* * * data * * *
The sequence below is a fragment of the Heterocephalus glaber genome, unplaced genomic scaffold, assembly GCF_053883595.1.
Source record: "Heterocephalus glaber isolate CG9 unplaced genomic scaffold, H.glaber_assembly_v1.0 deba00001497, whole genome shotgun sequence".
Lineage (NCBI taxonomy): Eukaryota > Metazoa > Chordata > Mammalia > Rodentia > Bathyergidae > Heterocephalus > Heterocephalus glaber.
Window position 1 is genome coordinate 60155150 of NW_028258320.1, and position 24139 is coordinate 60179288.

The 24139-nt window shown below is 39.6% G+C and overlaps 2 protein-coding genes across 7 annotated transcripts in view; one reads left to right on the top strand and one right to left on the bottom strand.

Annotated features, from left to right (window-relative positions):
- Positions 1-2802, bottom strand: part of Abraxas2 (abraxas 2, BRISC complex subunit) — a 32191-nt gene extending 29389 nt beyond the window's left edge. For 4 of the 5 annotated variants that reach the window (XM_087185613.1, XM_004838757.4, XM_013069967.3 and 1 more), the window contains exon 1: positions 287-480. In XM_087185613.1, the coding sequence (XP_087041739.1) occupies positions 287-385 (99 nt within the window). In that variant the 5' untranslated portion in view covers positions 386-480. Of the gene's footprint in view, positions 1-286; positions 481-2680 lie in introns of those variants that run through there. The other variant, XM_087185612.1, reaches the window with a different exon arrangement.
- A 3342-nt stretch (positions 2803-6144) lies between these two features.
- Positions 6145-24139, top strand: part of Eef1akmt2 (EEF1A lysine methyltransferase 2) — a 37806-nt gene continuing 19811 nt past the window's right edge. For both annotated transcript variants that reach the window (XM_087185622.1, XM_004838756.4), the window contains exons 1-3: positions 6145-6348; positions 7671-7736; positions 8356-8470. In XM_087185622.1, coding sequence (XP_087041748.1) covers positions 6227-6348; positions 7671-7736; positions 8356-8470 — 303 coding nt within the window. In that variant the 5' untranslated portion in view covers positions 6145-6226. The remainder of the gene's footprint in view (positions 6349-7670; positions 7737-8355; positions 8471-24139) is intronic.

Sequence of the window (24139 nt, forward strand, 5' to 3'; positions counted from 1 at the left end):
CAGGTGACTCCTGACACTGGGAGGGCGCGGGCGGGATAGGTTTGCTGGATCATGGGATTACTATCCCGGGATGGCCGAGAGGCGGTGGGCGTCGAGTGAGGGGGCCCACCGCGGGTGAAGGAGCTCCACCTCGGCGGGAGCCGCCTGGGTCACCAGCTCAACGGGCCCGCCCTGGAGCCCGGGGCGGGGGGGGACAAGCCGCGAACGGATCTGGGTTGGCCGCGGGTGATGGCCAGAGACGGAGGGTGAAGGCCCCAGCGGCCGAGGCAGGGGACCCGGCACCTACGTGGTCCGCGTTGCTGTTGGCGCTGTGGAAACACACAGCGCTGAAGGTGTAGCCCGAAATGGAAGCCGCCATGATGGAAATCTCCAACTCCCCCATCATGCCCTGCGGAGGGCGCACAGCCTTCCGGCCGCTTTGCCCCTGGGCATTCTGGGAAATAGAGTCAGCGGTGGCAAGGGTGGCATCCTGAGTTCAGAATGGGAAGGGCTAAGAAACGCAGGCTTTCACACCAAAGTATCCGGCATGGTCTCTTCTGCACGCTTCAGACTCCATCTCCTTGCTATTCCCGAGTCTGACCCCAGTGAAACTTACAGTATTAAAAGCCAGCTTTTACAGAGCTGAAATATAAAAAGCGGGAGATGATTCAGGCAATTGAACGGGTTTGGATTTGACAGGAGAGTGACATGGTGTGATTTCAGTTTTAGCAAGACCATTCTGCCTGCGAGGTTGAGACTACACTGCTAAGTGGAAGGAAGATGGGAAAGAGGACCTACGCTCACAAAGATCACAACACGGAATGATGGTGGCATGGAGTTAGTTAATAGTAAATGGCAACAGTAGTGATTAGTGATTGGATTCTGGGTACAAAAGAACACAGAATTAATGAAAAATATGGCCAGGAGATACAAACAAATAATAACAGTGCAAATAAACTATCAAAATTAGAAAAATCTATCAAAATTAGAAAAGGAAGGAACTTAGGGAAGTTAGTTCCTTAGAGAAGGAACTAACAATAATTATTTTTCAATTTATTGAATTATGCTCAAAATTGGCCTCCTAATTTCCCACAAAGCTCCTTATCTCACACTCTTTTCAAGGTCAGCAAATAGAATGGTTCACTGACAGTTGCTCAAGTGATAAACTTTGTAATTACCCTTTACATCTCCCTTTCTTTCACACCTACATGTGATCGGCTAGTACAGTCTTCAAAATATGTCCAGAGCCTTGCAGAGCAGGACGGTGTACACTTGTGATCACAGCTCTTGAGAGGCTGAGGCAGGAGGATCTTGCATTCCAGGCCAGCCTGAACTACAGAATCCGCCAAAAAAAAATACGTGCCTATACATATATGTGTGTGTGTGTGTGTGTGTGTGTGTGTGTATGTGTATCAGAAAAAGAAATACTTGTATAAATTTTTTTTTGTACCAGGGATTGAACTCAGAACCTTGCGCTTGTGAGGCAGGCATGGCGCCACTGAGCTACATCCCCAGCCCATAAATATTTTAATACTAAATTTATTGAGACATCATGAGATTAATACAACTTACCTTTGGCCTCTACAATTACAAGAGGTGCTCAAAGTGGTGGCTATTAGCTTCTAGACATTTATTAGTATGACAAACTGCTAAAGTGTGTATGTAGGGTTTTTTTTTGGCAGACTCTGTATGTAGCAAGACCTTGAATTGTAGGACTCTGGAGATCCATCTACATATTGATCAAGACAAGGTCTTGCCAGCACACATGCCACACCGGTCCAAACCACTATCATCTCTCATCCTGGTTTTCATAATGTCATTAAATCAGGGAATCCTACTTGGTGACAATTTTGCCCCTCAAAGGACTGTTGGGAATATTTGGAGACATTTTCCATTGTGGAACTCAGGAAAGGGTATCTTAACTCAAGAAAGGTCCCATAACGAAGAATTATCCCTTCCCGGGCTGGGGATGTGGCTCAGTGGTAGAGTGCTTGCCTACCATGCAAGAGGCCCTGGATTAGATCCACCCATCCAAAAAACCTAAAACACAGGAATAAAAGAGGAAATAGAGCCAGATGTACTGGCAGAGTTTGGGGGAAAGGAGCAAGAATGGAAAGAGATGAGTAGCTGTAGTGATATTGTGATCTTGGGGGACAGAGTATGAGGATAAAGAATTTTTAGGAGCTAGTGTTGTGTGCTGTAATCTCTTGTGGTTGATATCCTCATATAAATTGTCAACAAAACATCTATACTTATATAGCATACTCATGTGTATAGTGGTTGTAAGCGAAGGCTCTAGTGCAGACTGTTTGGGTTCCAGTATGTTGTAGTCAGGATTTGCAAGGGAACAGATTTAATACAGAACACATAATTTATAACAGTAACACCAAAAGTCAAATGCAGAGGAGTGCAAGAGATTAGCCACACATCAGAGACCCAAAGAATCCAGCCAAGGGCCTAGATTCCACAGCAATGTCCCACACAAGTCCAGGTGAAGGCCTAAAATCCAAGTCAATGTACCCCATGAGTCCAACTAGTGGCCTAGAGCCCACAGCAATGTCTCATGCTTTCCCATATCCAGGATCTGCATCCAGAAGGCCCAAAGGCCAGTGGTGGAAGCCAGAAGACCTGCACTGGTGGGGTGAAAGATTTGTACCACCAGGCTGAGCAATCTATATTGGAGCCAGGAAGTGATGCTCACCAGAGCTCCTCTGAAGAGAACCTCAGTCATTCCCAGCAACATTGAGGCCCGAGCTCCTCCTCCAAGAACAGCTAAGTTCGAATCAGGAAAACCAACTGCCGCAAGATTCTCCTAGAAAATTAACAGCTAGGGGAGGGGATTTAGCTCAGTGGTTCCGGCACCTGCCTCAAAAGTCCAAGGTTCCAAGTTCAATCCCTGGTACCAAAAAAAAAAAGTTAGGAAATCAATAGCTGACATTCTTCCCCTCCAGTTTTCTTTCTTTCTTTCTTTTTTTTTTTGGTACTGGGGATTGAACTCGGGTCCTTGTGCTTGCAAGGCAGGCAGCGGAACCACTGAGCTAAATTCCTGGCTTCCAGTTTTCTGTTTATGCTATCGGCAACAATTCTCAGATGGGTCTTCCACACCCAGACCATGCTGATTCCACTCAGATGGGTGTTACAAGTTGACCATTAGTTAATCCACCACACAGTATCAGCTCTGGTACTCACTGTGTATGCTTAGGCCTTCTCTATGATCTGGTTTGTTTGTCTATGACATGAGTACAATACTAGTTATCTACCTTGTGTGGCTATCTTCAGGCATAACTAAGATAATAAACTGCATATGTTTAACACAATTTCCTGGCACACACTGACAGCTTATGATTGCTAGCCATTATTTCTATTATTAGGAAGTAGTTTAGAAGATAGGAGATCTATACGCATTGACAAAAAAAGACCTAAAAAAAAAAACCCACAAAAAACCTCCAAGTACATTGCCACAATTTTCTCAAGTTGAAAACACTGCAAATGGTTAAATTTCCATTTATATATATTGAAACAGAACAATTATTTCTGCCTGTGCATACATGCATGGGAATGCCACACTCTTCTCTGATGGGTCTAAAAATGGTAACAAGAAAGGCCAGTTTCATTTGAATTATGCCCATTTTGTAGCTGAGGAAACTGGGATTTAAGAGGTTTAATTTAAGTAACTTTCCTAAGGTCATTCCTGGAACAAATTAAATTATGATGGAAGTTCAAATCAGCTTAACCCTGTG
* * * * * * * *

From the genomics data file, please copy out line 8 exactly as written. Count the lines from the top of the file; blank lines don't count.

- A 3342-nt stretch (positions 2803-6144) lies between these two features.